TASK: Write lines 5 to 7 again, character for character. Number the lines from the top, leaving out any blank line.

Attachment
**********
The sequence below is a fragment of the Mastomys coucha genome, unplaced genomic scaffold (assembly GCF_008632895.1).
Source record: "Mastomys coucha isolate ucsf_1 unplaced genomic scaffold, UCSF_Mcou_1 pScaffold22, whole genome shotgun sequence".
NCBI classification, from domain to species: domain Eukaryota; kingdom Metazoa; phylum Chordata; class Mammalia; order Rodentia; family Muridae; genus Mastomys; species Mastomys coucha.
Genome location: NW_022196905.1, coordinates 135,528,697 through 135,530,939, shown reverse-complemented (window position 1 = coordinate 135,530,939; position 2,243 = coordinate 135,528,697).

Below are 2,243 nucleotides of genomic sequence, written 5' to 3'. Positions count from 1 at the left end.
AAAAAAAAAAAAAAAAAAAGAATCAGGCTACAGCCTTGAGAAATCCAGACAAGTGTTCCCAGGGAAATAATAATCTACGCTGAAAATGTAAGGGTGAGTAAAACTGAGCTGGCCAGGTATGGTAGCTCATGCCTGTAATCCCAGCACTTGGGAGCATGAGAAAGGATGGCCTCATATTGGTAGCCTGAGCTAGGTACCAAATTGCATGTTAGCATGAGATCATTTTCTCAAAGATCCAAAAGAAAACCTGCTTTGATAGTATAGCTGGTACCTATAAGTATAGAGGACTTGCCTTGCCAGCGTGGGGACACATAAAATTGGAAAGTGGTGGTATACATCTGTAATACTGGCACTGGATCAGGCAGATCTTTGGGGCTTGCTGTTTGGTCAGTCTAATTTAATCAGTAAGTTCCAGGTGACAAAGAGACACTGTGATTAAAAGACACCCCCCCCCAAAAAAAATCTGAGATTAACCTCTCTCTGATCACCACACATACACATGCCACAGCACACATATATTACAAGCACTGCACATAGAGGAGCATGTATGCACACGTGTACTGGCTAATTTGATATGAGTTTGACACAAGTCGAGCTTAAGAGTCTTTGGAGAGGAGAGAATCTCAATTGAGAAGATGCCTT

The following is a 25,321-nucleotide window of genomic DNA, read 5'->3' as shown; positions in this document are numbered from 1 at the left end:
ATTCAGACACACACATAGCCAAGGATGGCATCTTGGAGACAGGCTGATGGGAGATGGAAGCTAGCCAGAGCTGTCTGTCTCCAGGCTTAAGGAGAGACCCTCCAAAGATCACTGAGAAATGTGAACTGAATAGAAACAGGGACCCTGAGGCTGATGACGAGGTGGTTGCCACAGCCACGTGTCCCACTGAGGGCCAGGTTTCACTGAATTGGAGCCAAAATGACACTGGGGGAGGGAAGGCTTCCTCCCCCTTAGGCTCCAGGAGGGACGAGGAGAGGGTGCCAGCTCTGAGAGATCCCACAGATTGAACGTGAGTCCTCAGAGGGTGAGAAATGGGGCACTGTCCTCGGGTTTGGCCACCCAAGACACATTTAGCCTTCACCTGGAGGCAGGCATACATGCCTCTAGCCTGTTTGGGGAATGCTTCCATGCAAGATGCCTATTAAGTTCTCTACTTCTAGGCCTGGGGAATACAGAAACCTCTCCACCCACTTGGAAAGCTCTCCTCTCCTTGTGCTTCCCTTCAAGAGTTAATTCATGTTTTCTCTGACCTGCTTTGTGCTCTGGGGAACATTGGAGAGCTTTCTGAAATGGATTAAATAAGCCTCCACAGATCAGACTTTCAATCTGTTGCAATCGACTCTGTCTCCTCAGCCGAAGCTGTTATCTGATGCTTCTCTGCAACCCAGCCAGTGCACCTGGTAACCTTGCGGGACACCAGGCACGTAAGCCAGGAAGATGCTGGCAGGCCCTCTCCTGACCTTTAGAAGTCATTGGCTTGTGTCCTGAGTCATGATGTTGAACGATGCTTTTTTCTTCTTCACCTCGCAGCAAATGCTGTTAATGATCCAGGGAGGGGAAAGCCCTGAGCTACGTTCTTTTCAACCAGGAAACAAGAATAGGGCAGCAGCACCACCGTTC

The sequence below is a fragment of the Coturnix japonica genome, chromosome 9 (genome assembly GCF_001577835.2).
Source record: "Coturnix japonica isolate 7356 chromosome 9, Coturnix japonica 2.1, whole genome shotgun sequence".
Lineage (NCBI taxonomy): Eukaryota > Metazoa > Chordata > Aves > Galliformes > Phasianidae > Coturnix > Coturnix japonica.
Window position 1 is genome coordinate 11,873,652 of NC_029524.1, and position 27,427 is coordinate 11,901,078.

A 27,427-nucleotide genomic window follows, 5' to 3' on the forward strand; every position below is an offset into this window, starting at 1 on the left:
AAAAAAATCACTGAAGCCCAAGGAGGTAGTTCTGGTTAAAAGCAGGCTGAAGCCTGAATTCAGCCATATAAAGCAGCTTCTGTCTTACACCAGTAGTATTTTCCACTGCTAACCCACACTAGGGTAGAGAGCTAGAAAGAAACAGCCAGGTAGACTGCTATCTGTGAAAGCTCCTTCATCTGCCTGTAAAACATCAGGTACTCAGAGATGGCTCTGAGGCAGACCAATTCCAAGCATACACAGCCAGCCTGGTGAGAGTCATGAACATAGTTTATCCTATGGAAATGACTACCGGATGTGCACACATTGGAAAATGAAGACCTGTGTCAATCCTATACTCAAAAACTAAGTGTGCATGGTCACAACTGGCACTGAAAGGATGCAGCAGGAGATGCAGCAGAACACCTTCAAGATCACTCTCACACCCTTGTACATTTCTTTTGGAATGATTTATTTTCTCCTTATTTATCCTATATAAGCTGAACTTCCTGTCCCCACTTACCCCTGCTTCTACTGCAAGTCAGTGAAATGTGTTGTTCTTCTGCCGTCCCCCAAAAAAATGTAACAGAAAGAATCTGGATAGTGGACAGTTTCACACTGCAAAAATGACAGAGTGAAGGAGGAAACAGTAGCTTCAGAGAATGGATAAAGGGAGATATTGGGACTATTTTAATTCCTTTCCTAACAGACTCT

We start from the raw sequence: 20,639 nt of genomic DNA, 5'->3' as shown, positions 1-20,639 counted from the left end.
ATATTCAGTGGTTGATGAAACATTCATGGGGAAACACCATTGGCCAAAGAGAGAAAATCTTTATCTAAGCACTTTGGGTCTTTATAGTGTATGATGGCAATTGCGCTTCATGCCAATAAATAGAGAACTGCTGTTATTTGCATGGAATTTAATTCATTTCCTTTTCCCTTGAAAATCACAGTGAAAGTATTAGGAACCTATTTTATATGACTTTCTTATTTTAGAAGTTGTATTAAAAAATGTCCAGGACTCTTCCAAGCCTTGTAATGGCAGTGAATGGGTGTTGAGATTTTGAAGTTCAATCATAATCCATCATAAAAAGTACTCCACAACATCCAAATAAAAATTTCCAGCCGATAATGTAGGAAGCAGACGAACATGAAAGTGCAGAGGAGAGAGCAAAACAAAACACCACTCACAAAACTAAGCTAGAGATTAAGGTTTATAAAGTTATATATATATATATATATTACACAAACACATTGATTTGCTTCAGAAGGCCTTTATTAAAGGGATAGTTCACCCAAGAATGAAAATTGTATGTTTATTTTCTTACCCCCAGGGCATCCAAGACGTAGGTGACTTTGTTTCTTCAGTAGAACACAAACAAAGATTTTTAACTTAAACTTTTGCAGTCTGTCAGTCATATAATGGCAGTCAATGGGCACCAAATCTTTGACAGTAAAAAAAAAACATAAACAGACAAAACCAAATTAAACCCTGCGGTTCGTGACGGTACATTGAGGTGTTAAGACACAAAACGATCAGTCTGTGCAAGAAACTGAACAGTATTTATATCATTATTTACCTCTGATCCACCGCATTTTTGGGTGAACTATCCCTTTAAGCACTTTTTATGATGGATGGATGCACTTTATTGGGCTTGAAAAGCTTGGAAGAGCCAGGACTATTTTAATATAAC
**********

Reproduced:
Below are 2,243 nucleotides of genomic sequence, written 5' to 3'. Positions count from 1 at the left end.
AAAAAAAAAAAAAAAAAAAGAATCAGGCTACAGCCTTGAGAAATCCAGACAAGTGTTCCCAGGGAAATAATAATCTACGCTGAAAATGTAAGGGTGAGTAAAACTGAGCTGGCCAGGTATGGTAGCTCATGCCTGTAATCCCAGCACTTGGGAGCATGAGAAAGGATGGCCTCATATTGGTAGCCTGAGCTAGGTACCAAATTGCATGTTAGCATGAGATCATTTTCTCAAAGATCCAAAAGAAAACCTGCTTTGATAGTATAGCTGGTACCTATAAGTATAGAGGACTTGCCTTGCCAGCGTGGGGACACATAAAATTGGAAAGTGGTGGTATACATCTGTAATACTGGCACTGGATCAGGCAGATCTTTGGGGCTTGCTGTTTGGTCAGTCTAATTTAATCAGTAAGTTCCAGGTGACAAAGAGACACTGTGATTAAAAGACACCCCCCCCCAAAAAAAATCTGAGATTAACCTCTCTCTGATCACCACACATACACATGCCACAGCACACATATATTACAAGCACTGCACATAGAGGAGCATGTATGCACACGTGTACTGGCTAATTTGATATGAGTTTGACACAAGTCGAGCTTAAGAGTCTTTGGAGAGGAGAGAATCTCAATTGAGAAGATGCCTT

The following is a 25,321-nucleotide window of genomic DNA, read 5'->3' as shown; positions in this document are numbered from 1 at the left end: